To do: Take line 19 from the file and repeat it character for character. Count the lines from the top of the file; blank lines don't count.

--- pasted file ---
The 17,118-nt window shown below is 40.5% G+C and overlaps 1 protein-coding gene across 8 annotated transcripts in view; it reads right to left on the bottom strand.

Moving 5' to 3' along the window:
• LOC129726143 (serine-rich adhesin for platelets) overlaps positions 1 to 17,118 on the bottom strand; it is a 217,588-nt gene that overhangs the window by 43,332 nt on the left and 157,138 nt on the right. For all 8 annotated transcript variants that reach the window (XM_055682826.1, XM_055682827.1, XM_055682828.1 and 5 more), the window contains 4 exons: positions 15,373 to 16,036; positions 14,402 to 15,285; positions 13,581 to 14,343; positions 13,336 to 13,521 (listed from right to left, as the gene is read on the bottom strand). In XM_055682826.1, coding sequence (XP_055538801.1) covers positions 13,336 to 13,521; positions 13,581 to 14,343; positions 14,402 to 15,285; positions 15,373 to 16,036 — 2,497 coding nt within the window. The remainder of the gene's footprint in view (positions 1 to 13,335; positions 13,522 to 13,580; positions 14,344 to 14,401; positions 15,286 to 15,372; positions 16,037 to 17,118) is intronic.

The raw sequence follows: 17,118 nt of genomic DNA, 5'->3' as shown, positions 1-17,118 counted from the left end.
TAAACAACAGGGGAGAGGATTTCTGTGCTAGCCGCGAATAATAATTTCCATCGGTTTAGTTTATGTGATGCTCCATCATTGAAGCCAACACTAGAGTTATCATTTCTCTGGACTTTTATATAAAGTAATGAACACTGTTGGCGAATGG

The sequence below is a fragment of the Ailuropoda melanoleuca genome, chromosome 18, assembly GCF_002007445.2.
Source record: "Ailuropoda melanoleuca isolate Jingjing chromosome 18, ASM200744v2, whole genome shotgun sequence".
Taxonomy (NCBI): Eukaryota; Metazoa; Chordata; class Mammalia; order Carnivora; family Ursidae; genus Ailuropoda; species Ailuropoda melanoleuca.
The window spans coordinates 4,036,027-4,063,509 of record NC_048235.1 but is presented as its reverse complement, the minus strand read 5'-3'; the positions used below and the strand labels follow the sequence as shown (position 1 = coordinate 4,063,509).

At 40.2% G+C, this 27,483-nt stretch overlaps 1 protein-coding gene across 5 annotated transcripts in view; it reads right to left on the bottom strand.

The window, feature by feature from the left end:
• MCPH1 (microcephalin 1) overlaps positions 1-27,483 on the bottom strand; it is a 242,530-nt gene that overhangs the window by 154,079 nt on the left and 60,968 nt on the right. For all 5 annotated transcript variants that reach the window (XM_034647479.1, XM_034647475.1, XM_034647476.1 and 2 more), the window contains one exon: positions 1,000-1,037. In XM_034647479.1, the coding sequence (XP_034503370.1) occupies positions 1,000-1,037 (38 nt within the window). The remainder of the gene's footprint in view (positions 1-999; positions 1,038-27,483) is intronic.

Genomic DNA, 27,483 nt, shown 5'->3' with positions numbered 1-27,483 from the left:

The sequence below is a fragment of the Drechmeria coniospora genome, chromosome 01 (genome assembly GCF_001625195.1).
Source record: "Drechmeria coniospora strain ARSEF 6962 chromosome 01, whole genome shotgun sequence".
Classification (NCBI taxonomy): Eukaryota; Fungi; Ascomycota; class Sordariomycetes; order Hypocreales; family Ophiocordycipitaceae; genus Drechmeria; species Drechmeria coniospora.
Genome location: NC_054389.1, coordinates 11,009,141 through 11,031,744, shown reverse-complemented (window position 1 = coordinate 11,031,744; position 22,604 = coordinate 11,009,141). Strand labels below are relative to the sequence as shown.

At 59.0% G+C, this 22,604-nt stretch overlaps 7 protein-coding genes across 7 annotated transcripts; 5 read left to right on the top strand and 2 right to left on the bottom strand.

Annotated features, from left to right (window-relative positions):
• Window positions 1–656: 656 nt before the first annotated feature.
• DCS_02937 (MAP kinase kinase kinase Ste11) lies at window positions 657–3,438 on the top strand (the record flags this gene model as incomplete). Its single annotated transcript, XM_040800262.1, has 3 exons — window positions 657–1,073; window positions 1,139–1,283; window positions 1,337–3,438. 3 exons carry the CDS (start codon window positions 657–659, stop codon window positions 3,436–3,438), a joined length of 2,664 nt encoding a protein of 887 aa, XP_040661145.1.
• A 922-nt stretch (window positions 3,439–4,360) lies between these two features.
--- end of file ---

Annotated features, from left to right (window-relative positions):